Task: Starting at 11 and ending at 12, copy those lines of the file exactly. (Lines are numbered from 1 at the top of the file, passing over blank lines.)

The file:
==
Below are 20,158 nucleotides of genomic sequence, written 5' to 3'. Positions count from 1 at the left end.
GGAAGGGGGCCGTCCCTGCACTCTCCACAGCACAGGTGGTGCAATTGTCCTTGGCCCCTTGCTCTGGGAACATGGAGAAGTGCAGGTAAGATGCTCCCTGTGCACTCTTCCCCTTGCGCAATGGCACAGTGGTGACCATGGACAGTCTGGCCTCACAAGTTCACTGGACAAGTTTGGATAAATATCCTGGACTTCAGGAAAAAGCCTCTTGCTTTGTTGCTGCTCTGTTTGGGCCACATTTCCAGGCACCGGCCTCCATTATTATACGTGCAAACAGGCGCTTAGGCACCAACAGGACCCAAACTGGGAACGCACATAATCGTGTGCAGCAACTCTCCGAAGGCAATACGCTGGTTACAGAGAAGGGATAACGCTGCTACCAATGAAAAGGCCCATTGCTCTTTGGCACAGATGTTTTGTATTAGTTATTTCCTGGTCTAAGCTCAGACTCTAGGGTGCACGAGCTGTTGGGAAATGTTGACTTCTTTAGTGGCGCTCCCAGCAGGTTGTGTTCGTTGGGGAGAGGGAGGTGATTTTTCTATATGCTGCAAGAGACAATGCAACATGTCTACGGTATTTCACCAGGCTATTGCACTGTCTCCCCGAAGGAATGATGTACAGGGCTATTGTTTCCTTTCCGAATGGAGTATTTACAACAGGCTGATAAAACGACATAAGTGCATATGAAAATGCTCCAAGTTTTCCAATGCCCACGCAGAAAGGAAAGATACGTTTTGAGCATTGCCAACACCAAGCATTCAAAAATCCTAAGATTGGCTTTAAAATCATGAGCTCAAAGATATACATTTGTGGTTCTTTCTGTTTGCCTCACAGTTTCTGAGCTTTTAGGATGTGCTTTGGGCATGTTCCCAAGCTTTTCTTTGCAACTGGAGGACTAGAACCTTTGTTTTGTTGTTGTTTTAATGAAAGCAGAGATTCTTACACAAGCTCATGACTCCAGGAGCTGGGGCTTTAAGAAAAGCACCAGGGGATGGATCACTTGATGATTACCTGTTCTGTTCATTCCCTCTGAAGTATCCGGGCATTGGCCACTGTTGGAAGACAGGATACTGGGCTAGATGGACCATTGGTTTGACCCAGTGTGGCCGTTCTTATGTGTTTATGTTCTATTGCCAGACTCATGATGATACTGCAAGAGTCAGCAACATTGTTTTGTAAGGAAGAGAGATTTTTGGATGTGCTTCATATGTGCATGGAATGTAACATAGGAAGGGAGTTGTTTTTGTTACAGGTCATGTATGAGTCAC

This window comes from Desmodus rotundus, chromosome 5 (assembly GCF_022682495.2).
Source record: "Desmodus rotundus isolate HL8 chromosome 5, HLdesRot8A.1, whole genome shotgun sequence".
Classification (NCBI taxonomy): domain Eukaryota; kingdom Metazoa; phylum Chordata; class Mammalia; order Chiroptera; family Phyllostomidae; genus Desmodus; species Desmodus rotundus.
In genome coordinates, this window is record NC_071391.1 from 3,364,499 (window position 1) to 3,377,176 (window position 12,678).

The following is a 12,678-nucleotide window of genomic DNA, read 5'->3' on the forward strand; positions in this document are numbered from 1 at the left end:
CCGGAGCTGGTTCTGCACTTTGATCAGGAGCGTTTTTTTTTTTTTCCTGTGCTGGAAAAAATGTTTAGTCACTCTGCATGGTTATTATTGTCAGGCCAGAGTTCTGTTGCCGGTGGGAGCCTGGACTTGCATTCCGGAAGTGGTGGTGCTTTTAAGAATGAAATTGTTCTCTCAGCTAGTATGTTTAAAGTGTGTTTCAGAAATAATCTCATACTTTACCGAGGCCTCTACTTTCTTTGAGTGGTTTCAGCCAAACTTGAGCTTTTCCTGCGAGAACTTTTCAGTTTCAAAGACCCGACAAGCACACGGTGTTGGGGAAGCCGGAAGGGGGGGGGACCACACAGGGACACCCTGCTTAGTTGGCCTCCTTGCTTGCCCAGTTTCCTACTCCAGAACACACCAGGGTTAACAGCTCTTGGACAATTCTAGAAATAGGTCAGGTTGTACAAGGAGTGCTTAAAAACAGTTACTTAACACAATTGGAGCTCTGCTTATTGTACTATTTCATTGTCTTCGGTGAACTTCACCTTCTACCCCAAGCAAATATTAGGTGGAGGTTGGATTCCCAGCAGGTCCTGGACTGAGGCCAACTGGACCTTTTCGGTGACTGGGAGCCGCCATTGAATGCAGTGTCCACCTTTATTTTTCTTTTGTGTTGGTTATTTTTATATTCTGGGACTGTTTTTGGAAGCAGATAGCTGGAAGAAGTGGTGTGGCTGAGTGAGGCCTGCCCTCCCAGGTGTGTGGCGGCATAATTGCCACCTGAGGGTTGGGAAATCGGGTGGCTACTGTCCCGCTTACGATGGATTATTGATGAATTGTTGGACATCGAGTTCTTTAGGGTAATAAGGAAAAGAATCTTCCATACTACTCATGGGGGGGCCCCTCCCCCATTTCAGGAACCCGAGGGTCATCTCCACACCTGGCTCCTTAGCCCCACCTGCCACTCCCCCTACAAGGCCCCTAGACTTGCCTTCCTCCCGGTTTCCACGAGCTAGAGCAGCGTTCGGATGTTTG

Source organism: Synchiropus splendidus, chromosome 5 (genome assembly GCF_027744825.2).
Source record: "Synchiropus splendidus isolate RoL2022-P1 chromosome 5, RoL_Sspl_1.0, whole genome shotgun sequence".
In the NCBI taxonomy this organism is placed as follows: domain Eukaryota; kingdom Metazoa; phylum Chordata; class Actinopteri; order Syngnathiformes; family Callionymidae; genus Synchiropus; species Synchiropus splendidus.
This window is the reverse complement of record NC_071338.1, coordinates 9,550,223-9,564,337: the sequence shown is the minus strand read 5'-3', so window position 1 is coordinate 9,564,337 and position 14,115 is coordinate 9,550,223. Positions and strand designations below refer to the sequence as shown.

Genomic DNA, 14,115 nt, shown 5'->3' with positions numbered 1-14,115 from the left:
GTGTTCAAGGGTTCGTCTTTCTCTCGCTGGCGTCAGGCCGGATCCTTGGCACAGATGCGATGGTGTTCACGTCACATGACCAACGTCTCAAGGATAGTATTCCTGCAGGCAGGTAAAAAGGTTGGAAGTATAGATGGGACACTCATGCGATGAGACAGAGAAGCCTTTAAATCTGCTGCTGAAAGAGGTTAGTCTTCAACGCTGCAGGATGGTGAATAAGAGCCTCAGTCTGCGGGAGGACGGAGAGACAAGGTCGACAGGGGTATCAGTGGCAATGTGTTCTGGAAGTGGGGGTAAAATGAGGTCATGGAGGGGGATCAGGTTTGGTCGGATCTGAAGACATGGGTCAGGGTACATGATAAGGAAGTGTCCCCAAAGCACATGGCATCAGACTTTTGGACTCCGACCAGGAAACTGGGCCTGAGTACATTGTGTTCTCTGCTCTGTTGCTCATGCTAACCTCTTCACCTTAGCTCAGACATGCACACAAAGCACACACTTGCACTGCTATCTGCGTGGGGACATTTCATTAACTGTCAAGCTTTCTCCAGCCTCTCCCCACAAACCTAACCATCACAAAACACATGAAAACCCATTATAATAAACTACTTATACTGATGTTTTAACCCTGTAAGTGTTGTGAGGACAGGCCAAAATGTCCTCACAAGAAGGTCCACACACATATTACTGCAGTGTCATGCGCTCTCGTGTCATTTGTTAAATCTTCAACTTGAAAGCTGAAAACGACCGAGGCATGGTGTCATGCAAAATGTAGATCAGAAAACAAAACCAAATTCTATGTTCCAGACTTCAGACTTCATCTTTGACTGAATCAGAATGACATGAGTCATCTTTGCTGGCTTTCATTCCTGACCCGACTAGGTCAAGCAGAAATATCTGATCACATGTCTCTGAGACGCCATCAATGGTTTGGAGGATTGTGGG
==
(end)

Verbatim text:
In the NCBI taxonomy this organism is placed as follows: domain Eukaryota; kingdom Metazoa; phylum Chordata; class Actinopteri; order Syngnathiformes; family Callionymidae; genus Synchiropus; species Synchiropus splendidus.
This window is the reverse complement of record NC_071338.1, coordinates 9,550,223-9,564,337: the sequence shown is the minus strand read 5'-3', so window position 1 is coordinate 9,564,337 and position 14,115 is coordinate 9,550,223. Positions and strand designations below refer to the sequence as shown.